Scaffolding In Teaching

878 Words 4 Pages
Teachers play a variety of important roles, from co-constructor and facilitator to advocate and collaborator, in order to promote play, learning and development (McNaughton & Williams, 2009). This essay will investigate the responsibilities and characteristics of an effective educator, drawing from relevant theory, to illustrate methods of supporting learning for children from birth to age 8.
Teachers have the role of co-constructing with students through collaborative social interactions. This reflects Vygotsky’s ideas of learning through exchanging knowledge, with the shared contribution of ideas and understanding encouraging children to develop complex thinking, reasoning and problem-solving skills (Duchesne, Bochner, McMaugh & Krause,
…show more content…
Influenced by the work of Vygotsky, the concept of scaffolding was introduced by Wood, Bruner and Ross, highlighting the role of educators to provide “support and guidance in learning” (Verenikina, 2008, p.162). Scaffolding learning experiences is shown to be most successful when attuned to the child’s interests, and at a challenging, developmentally appropriate level (Woods, 2015). According to Rogoff (1990), teachers can extend children’s comprehension and knowledge through shared experiences and dialogue, such as asking purposeful questions and providing feedback. Teachers can support and extend a child’s abilities according to Vygotsky’s ‘zone of proximal development’ (Duchesne et. al., 2015). This demonstrates what a child can accomplish alone to what they can achieve with the assistance of an adult or advanced peer (Bruce, 2011). Through partnering with the student, teachers can support children to accomplish more complex and difficult tasks, which “promote maximum cognitive growth” (Ormrod, 2011, p.41). For instance, educators can provide assistance through prompts, hints and dialogue. Both spontaneous exchanges and formal instruction can help shape a child’s understanding of the world (Ormrod, 2011). However, it is important that teachers recognise students as “active” and “self-regulated leaners”; positioning children to dynamically participate as problem-solvers, and progress towards more advanced thinking and understanding (Verenikina, 2008, p.163). This is further consolidated by Woods (2015), who states scaffolding is most successful when it is child-centred, and an extension of children’s play to maximise learning in an engaging way. Teachers also have the role of ‘passing-on’ cognitive tools, through social interactions and meaningful experiences, in order to help facilitate children’s growth in “mature thinking and action” (Rogoff, 1990, p.190; Verenikina,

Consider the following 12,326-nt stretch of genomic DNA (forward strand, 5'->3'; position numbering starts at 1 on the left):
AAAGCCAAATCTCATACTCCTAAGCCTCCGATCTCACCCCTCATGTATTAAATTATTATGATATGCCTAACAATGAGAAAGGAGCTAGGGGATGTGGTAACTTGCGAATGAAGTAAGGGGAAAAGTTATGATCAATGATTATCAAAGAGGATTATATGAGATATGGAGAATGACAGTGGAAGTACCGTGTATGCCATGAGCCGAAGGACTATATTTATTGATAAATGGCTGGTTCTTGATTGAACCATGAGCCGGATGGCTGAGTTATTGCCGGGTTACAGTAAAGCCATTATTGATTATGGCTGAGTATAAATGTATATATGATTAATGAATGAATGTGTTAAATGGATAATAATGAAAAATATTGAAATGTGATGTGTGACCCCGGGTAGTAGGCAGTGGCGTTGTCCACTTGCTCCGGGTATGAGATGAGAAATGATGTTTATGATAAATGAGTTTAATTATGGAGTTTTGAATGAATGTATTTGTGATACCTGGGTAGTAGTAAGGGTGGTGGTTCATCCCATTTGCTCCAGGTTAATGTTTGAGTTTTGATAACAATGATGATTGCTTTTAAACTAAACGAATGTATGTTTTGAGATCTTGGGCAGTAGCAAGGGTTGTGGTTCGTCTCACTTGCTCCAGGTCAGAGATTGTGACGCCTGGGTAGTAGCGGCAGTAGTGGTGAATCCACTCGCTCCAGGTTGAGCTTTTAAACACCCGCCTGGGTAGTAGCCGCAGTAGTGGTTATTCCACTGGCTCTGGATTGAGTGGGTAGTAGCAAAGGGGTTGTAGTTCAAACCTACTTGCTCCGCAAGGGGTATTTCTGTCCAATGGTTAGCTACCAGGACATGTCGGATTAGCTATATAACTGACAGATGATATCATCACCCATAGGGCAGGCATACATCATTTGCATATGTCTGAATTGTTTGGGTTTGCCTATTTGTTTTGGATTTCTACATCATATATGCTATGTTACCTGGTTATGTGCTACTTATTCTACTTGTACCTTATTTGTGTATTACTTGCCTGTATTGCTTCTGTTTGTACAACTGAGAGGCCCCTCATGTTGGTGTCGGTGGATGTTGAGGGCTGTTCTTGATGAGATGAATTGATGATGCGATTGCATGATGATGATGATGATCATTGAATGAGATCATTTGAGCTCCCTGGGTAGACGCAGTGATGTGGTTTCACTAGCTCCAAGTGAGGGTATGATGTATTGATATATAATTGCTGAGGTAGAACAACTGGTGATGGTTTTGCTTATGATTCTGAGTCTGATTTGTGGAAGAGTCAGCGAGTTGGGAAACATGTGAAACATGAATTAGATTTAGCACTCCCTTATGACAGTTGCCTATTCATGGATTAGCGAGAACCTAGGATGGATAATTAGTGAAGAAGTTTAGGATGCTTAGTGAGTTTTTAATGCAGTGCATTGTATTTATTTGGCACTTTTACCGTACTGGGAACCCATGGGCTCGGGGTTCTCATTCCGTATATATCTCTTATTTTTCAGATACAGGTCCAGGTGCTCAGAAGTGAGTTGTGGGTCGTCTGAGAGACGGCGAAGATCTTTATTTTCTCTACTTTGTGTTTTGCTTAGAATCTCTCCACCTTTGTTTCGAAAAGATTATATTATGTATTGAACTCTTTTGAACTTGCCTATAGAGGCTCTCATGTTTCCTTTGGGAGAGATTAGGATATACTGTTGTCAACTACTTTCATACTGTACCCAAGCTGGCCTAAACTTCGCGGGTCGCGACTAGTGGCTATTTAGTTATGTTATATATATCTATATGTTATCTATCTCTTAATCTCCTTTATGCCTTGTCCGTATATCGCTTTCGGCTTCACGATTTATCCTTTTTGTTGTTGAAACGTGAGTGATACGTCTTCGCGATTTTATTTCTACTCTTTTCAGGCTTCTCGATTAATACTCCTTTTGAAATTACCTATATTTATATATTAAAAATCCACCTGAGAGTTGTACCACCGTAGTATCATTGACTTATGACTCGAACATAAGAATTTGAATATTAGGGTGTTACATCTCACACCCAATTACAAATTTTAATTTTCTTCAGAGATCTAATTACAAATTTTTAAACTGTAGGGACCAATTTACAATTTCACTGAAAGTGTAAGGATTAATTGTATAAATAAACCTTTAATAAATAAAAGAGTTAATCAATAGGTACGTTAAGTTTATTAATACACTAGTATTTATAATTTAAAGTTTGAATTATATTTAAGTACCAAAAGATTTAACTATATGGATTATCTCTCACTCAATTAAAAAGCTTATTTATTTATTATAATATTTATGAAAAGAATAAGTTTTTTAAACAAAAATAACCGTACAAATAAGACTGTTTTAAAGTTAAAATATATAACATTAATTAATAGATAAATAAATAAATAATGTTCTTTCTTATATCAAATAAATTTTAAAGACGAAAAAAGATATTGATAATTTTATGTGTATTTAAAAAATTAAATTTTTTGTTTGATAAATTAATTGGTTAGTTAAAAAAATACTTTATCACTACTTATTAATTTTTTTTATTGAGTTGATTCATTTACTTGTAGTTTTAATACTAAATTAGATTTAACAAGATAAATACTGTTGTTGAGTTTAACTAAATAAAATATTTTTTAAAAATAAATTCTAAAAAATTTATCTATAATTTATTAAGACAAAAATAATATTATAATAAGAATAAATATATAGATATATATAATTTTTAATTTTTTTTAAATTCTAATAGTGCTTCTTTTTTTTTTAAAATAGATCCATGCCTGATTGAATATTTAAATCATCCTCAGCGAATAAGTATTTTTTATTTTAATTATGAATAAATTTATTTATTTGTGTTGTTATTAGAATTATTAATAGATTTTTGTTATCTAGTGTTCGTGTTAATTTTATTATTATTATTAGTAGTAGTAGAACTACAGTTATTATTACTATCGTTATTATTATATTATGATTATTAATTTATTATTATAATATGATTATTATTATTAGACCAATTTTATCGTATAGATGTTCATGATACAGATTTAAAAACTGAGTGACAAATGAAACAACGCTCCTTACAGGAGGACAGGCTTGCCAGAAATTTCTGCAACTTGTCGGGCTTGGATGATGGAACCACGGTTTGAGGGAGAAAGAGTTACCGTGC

Related Documents